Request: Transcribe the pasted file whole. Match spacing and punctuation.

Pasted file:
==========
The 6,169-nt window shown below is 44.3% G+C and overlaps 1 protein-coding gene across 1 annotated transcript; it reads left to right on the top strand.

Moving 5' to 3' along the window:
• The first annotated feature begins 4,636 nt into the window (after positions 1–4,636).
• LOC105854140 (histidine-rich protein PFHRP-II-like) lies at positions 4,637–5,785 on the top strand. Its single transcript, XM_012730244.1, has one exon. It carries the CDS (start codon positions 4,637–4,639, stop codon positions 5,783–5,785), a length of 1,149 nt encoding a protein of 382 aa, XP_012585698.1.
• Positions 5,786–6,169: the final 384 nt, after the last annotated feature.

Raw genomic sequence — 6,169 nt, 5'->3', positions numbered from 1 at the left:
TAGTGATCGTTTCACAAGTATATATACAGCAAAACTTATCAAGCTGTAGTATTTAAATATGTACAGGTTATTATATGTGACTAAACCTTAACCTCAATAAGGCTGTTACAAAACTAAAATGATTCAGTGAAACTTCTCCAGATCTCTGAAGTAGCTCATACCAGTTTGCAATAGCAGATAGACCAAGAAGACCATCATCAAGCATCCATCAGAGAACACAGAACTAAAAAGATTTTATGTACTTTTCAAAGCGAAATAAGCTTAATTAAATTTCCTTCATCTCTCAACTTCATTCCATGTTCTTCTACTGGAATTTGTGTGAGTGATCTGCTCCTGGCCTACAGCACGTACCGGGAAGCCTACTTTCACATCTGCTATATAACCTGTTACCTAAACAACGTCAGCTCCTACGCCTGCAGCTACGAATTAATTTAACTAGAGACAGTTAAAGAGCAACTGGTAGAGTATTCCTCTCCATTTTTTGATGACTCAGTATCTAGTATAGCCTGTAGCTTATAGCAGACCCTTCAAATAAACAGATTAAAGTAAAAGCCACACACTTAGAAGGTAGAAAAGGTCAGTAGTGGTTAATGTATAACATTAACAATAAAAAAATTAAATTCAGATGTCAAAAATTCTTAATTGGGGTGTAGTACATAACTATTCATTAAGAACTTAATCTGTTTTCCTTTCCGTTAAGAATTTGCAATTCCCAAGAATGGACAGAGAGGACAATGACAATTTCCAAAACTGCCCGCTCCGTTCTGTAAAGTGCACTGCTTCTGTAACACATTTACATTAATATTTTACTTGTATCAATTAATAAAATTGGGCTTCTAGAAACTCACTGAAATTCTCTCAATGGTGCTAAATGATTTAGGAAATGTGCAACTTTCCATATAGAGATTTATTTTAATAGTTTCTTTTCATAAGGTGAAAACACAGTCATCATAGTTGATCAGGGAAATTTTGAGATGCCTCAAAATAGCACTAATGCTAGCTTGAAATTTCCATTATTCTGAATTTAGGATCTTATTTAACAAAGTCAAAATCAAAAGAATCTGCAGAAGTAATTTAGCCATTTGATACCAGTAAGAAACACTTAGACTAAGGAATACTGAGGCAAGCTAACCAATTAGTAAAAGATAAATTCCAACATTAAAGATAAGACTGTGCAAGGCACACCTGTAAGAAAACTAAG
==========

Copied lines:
The 6,169-nt window shown below is 44.3% G+C and overlaps 1 protein-coding gene across 1 annotated transcript; it reads left to right on the top strand.

Moving 5' to 3' along the window:
• The first annotated feature begins 4,636 nt into the window (after positions 1–4,636).
• LOC105854140 (histidine-rich protein PFHRP-II-like) lies at positions 4,637–5,785 on the top strand. Its single transcript, XM_012730244.1, has one exon. It carries the CDS (start codon positions 4,637–4,639, stop codon positions 5,783–5,785), a length of 1,149 nt encoding a protein of 382 aa, XP_012585698.1.
• Positions 5,786–6,169: the final 384 nt, after the last annotated feature.

Raw genomic sequence — 6,169 nt, 5'->3', positions numbered from 1 at the left:
TAGTGATCGTTTCACAAGTATATATACAGCAAAACTTATCAAGCTGTAGTATTTAAATATGTACAGGTTATTATATGTGACTAAACCTTAACCTCAATAAGGCTGTTACAAAACTAAAATGATTCAGTGAAACTTCTCCAGATCTCTGAAGTAGCTCATACCAGTTTGCAATAGCAGATAGACCAAGAAGACCATCATCAAGCATCCATCAGAGAACACAGAACTAAAAAGATTTTATGTACTTTTCAAAGCGAAATAAGCTTAATTAAATTTCCTTCATCTCTCAACTTCATTCCATGTTCTTCTACTGGAATTTGTGTGAGTGATCTGCTCCTGGCCTACAGCACGTACCGGGAAGCCTACTTTCACATCTGCTATATAACCTGTTACCTAAACAACGTCAGCTCCTACGCCTGCAGCTACGAATTAATTTAACTAGAGACAGTTAAAGAGCAACTGGTAGAGTATTCCTCTCCATTTTTTGATGACTCAGTATCTAGTATAGCCTGTAGCTTATAGCAGACCCTTCAAATAAACAGATTAAAGTAAAAGCCACACACTTAGAAGGTAGAAAAGGTCAGTAGTGGTTAATGTATAACATTAACAATAAAAAAATTAAATTCAGATGTCAAAAATTCTTAATTGGGGTGTAGTACATAACTATTCATTAAGAACTTAATCTGTTTTCCTTTCCGTTAAGAATTTGCAATTCCCAAGAATGGACAGAGAGGACAATGACAATTTCCAAAACTGCCCGCTCCGTTCTGTAAAGTGCACTGCTTCTGTAACACATTTACATTAATATTTTACTTGTATCAATTAATAAAATTGGGCTTCTAGAAACTCACTGAAATTCTCTCAATGGTGCTAAATGATTTAGGAAATGTGCAACTTTCCATATAGAGATTTATTTTAATAGTTTCTTTTCATAAGGTGAAAACACAGTCATCATAGTTGATCAGGGAAATTTTGAGATGCCTCAAAATAGCACTAATGCTAGCTTGAAATTTCCATTATTCTGAATTTAGGATCTTATTTAACAAAGTCAAAATCAAAAGAATCTGCAGAAGTAATTTAGCCATTTGATACCAGTAAGAAACACTTAGACTAAGGAATACTGAGGCAAGCTAACCAATTAGTAAAAGATAAATTCCAACATTAAAGATAAGACTGTGCAAGGCACACCTGTAAGAAAACTAAG